A restored child’s slant lid desk sold for $4,025. A miniature, period Hepplewhite bureau standing 10 inches brought $1,035, and an 11-inch pair of English miniature burlwood three-drawer chests brought $977.
This year, textiles were strong and were led by an appliqued Friendship quilt measuring 110 inches square. The quilt was signed and dated “Emily S. Curran, 1847” and its provenance included the Jean Crutcher collection. It sold for $11,500.
Middle-market collectors also went after an early mariner’s compass quilt at $862. A silk needlework mourning picture, worked by 14-year-old E[li]za Ann Lord in honor of her mother in 1831, was in very good condition and sold for $4,370.
An early, framed Nineteenth Century needlework sampler by Eliza Strongs dating to 1813 portrayed “Female Virtues” and sold for $2,587. A large 62 by 30-inch Waldoboro rug with basket of flowers against a blue background sold for $4,600.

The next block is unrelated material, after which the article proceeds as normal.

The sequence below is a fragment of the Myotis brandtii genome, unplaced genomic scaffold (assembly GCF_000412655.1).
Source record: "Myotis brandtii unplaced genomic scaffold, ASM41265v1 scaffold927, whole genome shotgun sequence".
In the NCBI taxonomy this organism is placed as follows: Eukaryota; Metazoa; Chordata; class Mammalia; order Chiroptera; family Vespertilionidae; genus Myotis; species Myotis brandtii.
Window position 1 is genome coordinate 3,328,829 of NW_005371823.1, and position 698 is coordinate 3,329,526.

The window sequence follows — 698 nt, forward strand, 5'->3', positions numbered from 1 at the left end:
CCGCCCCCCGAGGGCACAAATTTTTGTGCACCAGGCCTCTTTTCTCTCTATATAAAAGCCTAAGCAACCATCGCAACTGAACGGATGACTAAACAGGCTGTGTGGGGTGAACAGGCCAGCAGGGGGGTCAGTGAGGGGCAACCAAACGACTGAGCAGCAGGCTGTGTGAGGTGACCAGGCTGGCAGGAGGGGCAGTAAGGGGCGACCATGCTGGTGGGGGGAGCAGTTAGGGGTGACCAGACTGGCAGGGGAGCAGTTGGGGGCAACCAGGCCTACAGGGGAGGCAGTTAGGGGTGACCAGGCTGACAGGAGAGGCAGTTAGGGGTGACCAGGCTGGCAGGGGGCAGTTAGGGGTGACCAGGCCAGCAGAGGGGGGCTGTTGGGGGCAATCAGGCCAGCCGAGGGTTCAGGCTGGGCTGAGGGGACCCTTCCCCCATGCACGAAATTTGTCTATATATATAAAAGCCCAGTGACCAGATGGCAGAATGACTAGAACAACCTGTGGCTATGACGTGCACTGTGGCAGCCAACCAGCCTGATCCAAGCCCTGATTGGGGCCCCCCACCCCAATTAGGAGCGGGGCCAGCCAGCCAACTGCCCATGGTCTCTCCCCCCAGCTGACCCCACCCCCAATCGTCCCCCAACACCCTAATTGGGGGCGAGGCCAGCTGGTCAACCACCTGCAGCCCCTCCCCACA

On the first day of the sale an assortment of sculptural eel spears and cooking implements offered included a rare, round wafer iron that sold for $575. Also sold was a running-horse weathervane branded “J. Harris & Son, Boston,” in very good condition, for $3,162, and another Blackhawk horse weathervane by the same company, with a worn gilt surface, for $3,450.
Smalls were offered throughout the auction beginning with an assortment of pewter, Bennington pottery, and early glass. A few pieces of choice jewelry included an Art Nouveau plique a jour butterfly pin with 36 diamonds, ruby eyes, and three-inch wingspan that brought $5,462.
The ship captain’s 37-inch whalebone “going ashore” cane sold for $5,290. Unusual lots included a shooting gallery complete with 37 pieces of once-shot-at birds, lions, trees, and elks, which fetched $17,825. A rare California Gold Rush daguerreotype depicted four men with a sluice box and sold for $9,200.
Prices quoted include buyers premium.